Copyright 1999 - 2006, Sandra Hardmeier, All Rights Reserved Worldwide
Last updated 20/08/2006

One of a new brand of 'intelligent' malware, able to reinstall itself if not removed properly.

At time of writing, a few of the files known to be related to wtoolsa were wtoolsa.exe, wtoolsb.dll, wsup.exe and tb_setup.exe. There are sure to be more.  The directory used is c:\program files\common files\wintools\ though it probably drops files elsewhere.

First, go to Control Panel, add/remove programs. Check for malware entries and use the uninstall programs, then reboot.

Second, get AdAware. [..Warning: AdAware is now version 6.181. All previous versions are NO LONGER SUPPORTED and will not be updated...]

AdAware is available at Make sure you check for updates every time you use it.

To be most effective, you must run AdAware while Windows is in safe mode, and you must shut down as many suspect processes as possible.

This can be tricky. Modern malware uses more than one process, and these processes are 'co-dependent'. In other words, when one processes detects that the other has been shut down, it automatically restarts its sibling, often using a different name.  Using Task Manager (ctrl, alt, del) doesn't work because you can only shut down one process at a time.

Disable suspect processes using MSCONFIG (startup tab) before booting into safe mode.  Use the information at the URL below as a guide:

After you are in safe mode, check to make sure the suspect processes did not start up using Task Manager (ctrl, alt, del).  Then start AdAware.  Make sure 'activate in depth scan' is enabled.  Select 'use custom scanning options' and then click on the 'customize' button. Turn on the following scan options - scan within archives, active processes, registry (including deep scan), IE favorites and hosts file. You must also turn on the following option via the 'tweak' button:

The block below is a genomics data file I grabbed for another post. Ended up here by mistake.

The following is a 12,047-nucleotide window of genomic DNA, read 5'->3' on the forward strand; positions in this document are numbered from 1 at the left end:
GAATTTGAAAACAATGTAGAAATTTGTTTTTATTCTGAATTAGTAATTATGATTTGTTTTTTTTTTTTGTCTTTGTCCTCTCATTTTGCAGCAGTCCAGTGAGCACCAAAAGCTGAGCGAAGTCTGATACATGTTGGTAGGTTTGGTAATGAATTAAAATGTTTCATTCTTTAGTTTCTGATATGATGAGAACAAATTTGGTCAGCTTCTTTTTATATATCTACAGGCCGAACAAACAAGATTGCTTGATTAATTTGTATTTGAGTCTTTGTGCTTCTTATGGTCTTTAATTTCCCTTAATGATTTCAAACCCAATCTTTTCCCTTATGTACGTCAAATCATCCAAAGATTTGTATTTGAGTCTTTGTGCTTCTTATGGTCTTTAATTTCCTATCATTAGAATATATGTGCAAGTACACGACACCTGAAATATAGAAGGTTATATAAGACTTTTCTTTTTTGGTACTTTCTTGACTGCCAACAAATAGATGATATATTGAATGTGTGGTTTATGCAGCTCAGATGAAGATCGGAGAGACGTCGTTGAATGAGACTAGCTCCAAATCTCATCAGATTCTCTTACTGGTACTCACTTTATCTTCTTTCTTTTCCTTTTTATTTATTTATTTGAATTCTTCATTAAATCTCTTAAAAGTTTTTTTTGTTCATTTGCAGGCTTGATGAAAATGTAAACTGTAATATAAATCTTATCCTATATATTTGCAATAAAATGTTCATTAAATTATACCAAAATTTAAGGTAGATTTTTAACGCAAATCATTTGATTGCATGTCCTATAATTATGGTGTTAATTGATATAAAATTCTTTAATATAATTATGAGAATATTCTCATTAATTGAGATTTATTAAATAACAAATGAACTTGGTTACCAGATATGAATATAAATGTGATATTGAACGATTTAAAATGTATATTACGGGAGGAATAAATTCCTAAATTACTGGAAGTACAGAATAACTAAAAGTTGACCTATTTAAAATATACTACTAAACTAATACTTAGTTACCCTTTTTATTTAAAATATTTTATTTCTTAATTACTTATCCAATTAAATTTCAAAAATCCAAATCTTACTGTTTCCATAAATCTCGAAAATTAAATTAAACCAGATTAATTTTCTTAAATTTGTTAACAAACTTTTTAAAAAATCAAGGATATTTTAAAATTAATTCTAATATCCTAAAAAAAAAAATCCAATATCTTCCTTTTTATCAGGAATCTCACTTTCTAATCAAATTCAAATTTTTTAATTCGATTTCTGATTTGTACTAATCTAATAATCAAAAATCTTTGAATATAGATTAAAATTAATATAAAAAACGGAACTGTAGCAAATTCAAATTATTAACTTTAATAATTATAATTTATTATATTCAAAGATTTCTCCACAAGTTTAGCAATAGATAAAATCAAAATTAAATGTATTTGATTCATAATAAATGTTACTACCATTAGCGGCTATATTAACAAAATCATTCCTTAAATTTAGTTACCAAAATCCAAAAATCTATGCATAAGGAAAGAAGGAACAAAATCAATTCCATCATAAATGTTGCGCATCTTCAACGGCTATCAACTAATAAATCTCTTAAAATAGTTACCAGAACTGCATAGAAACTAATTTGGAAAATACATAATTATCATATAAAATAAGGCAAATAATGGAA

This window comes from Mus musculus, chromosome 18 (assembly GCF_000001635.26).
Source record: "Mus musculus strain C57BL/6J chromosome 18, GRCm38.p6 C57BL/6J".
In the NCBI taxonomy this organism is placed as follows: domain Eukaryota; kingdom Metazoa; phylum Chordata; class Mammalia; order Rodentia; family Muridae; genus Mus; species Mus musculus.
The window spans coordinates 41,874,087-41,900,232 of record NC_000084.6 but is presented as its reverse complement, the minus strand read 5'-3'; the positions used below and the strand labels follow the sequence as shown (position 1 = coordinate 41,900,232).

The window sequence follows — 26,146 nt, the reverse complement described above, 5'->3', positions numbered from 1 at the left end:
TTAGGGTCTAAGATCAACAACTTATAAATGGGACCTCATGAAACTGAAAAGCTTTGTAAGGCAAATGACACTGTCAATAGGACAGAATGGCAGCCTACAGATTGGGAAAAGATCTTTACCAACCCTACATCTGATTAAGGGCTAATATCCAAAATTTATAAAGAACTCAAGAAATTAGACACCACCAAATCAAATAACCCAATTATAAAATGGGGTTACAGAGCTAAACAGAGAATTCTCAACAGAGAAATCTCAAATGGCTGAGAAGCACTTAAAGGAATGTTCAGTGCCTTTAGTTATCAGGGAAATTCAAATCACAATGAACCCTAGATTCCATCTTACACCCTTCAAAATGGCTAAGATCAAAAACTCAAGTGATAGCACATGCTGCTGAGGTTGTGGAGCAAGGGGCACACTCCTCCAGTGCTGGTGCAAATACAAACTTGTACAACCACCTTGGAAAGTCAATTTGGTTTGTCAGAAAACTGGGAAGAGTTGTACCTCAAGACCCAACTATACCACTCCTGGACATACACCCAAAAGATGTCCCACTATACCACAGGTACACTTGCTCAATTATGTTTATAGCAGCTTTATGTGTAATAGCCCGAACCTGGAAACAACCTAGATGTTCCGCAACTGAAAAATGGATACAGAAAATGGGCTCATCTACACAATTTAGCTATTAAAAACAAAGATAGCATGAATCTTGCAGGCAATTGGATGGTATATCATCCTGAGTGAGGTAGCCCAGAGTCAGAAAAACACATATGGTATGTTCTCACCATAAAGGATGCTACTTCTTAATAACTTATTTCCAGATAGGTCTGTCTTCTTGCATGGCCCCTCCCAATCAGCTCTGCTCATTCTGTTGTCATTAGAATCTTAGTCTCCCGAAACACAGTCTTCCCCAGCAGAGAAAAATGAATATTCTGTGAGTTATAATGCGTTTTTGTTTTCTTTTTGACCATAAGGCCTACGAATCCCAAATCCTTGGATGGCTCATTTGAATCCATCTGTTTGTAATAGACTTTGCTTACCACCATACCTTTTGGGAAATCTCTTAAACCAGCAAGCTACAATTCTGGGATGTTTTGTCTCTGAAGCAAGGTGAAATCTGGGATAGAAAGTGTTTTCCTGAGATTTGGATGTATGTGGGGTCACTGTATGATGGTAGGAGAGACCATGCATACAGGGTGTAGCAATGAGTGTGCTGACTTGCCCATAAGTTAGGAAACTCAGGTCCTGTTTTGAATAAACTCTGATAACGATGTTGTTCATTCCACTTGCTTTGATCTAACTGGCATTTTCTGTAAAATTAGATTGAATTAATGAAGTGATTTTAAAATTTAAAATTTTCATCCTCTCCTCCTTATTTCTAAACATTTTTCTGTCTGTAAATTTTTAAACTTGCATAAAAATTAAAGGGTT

Cleaning engine: 'automatically try to unregister objects prior to deletion'

IMPORTANT: Before letting AdAware delete malware, write down on a piece of paper exactly where the malware is stored.  You will probably need to delete those directories after AdAware has done its work, but ONLY IF IT IS NOT A STANDARD WINDOWS DIRECTORY.

After running AdAware, run it again, this time using the option 'select drives/folders to scan'.  Click on 'select'. Scan your entire hard drive. Also do the following:

Empty your IE cache and your other temporary file folders, eg: c:\windows\temp (if using Windows 98) or C:\Documents and Settings\<name>\Local Settings\Temp (the path to your temp folder will change depending on your name) - sometimes programmes can be hidden in there - watch out for mysterious *.exe files or *.dll files in those folders.

Go to IE Tools, Internet Options, Temporary Internet Files {Settings Button}, View Objects, Downloaded Programme Files. Check for unusual objects there.

Go to IE Tools, Internet Options, Accessibility. Make sure there is no style sheet chosen (under User Style Sheet - format documents using my style sheet). If the option is turned on, turn it OFF.

Once your computer is clean, and if it applies to your operating system, create a new restore point.  Your old ones may, of course, be infected with the malware and therefore cannot be used.  Run disk cleanup to remove old restore points (if your operating system has this option you will find it on the 'more options' tab of the disk cleanup utility.

If you are still having problems:

You can go to the link below to check your system for parasites and hopefully identify your problem (supplied by
 Download and run the latest version of "Cool Web Shredder" 
 The more experienced user can try Spybot. Again, it is a free programme which can be downloaded from: Warning: it is NOT a good programme for the inexperienced. If you want to use this programme, please get the advice of those more experienced before 'fixing' anything that it finds.
 Another excellent programme that allows you to examine your system and *create a results log for experts to examine* is HijackThis, available from:
 An experienced computer technician can use programme such as AutoStart Viewer for in-depth diagnosis: